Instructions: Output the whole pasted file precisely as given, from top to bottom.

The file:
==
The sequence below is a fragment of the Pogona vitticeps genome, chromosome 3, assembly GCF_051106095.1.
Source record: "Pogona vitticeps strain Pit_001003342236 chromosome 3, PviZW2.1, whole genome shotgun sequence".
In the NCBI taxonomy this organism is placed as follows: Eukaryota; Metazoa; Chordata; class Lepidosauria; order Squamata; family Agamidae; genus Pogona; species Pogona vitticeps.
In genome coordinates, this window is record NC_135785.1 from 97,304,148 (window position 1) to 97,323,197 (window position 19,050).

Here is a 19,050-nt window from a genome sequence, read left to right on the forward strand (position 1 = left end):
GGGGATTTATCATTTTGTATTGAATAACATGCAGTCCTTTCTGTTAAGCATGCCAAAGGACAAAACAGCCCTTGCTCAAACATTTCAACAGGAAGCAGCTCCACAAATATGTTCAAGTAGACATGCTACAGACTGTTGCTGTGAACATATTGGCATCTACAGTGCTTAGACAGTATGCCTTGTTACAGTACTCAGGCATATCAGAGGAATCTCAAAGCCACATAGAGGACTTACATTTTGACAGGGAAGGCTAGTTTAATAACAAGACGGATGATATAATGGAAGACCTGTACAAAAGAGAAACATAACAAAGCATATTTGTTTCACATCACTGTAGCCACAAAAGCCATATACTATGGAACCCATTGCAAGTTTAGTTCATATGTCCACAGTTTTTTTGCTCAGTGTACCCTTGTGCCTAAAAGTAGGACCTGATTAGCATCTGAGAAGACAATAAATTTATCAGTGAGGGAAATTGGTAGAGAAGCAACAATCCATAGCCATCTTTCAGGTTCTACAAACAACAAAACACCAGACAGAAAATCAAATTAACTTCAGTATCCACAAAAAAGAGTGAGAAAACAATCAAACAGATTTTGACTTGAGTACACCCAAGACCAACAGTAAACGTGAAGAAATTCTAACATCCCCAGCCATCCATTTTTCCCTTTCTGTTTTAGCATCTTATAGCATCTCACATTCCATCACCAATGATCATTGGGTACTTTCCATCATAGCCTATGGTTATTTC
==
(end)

The sequence below is a fragment of the Pogona vitticeps genome, chromosome 3, assembly GCF_051106095.1.
Source record: "Pogona vitticeps strain Pit_001003342236 chromosome 3, PviZW2.1, whole genome shotgun sequence".
In the NCBI taxonomy this organism is placed as follows: Eukaryota; Metazoa; Chordata; class Lepidosauria; order Squamata; family Agamidae; genus Pogona; species Pogona vitticeps.
In genome coordinates, this window is record NC_135785.1 from 97,304,148 (window position 1) to 97,323,197 (window position 19,050).

Here is a 19,050-nt window from a genome sequence, read left to right on the forward strand (position 1 = left end):
GGGGATTTATCATTTTGTATTGAATAACATGCAGTCCTTTCTGTTAAGCATGCCAAAGGACAAAACAGCCCTTGCTCAAACATTTCAACAGGAAGCAGCTCCACAAATATGTTCAAGTAGACATGCTACAGACTGTTGCTGTGAACATATTGGCATCTACAGTGCTTAGACAGTATGCCTTGTTACAGTACTCAGGCATATCAGAGGAATCTCAAAGCCACATAGAGGACTTACATTTTGACAGGGAAGGCTAGTTTAATAACAAGACGGATGATATAATGGAAGACCTGTACAAAAGAGAAACATAACAAAGCATATTTGTTTCACATCACTGTAGCCACAAAAGCCATATACTATGGAACCCATTGCAAGTTTAGTTCATATGTCCACAGTTTTTTTGCTCAGTGTACCCTTGTGCCTAAAAGTAGGACCTGATTAGCATCTGAGAAGACAATAAATTTATCAGTGAGGGAAATTGGTAGAGAAGCAACAATCCATAGCCATCTTTCAGGTTCTACAAACAACAAAACACCAGACAGAAAATCAAATTAACTTCAGTATCCACAAAAAAGAGTGAGAAAACAATCAAACAGATTTTGACTTGAGTACACCCAAGACCAACAGTAAACGTGAAGAAATTCTAACATCCCCAGCCATCCATTTTTCCCTTTCTGTTTTAGCATCTTATAGCATCTCACATTCCATCACCAATGATCATTGGGTACTTTCCATCATAGCCTATGGTTATTTC